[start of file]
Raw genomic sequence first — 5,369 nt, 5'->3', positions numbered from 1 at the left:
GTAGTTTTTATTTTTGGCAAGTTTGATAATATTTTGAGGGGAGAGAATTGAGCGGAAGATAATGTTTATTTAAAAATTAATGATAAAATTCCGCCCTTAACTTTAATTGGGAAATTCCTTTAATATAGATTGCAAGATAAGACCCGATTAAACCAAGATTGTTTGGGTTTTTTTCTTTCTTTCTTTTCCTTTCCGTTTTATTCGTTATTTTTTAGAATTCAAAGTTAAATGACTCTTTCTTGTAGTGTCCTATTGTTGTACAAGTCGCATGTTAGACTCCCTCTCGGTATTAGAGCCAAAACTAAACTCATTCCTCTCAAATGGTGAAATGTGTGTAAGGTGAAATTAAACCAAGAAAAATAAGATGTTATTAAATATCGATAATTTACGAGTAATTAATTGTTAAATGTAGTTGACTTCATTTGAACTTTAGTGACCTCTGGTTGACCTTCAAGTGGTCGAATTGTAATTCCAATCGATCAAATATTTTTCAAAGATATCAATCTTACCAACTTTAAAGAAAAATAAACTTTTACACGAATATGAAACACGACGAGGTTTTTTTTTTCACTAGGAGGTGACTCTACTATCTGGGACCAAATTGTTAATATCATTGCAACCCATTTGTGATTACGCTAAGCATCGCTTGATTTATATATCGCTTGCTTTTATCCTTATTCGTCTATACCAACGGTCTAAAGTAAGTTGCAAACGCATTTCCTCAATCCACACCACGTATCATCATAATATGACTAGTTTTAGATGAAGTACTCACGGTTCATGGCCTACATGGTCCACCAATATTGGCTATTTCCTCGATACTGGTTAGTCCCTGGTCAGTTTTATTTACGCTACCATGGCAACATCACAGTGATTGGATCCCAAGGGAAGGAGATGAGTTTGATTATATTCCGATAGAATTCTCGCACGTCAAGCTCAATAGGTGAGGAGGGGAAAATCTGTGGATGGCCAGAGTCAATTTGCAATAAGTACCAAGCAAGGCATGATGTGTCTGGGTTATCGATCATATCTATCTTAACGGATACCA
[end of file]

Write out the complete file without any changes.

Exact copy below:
Raw genomic sequence first — 5,369 nt, 5'->3', positions numbered from 1 at the left:
GTAGTTTTTATTTTTGGCAAGTTTGATAATATTTTGAGGGGAGAGAATTGAGCGGAAGATAATGTTTATTTAAAAATTAATGATAAAATTCCGCCCTTAACTTTAATTGGGAAATTCCTTTAATATAGATTGCAAGATAAGACCCGATTAAACCAAGATTGTTTGGGTTTTTTTCTTTCTTTCTTTTCCTTTCCGTTTTATTCGTTATTTTTTAGAATTCAAAGTTAAATGACTCTTTCTTGTAGTGTCCTATTGTTGTACAAGTCGCATGTTAGACTCCCTCTCGGTATTAGAGCCAAAACTAAACTCATTCCTCTCAAATGGTGAAATGTGTGTAAGGTGAAATTAAACCAAGAAAAATAAGATGTTATTAAATATCGATAATTTACGAGTAATTAATTGTTAAATGTAGTTGACTTCATTTGAACTTTAGTGACCTCTGGTTGACCTTCAAGTGGTCGAATTGTAATTCCAATCGATCAAATATTTTTCAAAGATATCAATCTTACCAACTTTAAAGAAAAATAAACTTTTACACGAATATGAAACACGACGAGGTTTTTTTTTTCACTAGGAGGTGACTCTACTATCTGGGACCAAATTGTTAATATCATTGCAACCCATTTGTGATTACGCTAAGCATCGCTTGATTTATATATCGCTTGCTTTTATCCTTATTCGTCTATACCAACGGTCTAAAGTAAGTTGCAAACGCATTTCCTCAATCCACACCACGTATCATCATAATATGACTAGTTTTAGATGAAGTACTCACGGTTCATGGCCTACATGGTCCACCAATATTGGCTATTTCCTCGATACTGGTTAGTCCCTGGTCAGTTTTATTTACGCTACCATGGCAACATCACAGTGATTGGATCCCAAGGGAAGGAGATGAGTTTGATTATATTCCGATAGAATTCTCGCACGTCAAGCTCAATAGGTGAGGAGGGGAAAATCTGTGGATGGCCAGAGTCAATTTGCAATAAGTACCAAGCAAGGCATGATGTGTCTGGGTTATCGATCATATCTATCTTAACGGATACCA